taming resource scopes
samuel.audet at gmail.com
Sat May 29 23:18:04 UTC 2021
Thanks for taking the time to write this down! It's all very interesting
to have a sense of how various resources could be managed.
This is starting to sound a lot like reference counting, and there are
many implementations out there that use reference counting
"automatically", most notably Swift. I'm not aware of any concurrent
thread-safe implementation though, which would be nice if it can be
achieved in general, but even if that works out, I'm assuming we could
still end up with reference cycles. What's your thoughts on that
subject? CPython deals with those with GC...
On 5/30/21 2:15 AM, Maurizio Cimadamore wrote:
> On 29/05/2021 15:35, Chris Vest wrote:
>> It's not clear to me why the Handle acquire/release API is inferior to
>> this new proposal, or why it can't solve the use cases discussed.
>> Looks fine, otherwise.
> Hi Chris,
> the acquire/release is not inferior in any way. Expressiveness-wise they
> do exactly the same thing. As I said in another email, there is a bit
> less cost in the sense that not having an explicit release remove costs
> associated to make sure that you cannot release multiple times (which is
> an extra CAS in the shared case). But these are small things.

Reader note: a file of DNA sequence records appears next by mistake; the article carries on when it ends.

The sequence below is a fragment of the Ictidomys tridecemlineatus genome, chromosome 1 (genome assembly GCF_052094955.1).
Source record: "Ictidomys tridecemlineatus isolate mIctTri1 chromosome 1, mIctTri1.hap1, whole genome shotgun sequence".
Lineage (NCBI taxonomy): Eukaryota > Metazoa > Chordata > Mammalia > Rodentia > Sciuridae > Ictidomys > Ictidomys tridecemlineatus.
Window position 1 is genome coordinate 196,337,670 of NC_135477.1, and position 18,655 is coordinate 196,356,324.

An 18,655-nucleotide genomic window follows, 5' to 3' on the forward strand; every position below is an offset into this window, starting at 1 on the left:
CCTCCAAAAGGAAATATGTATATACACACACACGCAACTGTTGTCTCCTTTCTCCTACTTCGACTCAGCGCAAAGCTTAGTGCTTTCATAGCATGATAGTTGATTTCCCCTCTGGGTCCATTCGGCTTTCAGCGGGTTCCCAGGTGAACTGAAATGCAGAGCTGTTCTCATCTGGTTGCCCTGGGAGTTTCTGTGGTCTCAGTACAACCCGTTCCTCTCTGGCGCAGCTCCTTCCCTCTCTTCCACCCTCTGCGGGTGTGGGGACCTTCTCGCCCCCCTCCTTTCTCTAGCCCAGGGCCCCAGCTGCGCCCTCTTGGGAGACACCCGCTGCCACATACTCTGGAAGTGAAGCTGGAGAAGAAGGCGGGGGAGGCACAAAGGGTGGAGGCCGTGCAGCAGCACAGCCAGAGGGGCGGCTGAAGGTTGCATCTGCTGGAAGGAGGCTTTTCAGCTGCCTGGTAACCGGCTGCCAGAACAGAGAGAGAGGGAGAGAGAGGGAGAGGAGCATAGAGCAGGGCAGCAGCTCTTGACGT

> The approach described in this document is an attempt to simplify the
> API a bit. I think the code in the proposal looks a bit better
> (especially when looking at how the NIO code can be simplified) and,
> more importantly, for the user, reasoning in terms of temporal
> dependencies between scopes is, I think, more intuitive than thinking
> about incrementing and decrementing a counter. So I was trying to offer
> an API which did the same thing as acquire/release, but in a way that
> (perhaps!) could be more easily understood.
> But under the hood we still have counters and acquires and releases:
> this is (just) a discussion on how to better surface them to clients.
>> On Fri, 28 May 2021 at 18:34, Maurizio Cimadamore <maurizio.cimadamore at oracle.com> wrote:
>> we've been looking beyond 17 at things we can do to improve support for
>> resource scopes, especially in the context of native calls. I tried to
>> capture the various things we explored in the writeup below:
>> I think overall the takeaway points are pretty good:
>> * we can simplify the acquire/release scope mechanism with a better, higher-level API
>> * we can enhance safety when calling native functions using _any kind_
>> of resource scopes (with relatively little overhead)
>> * we can make it easier to tailor the safety characteristics of CLinker
>> to suit application needs
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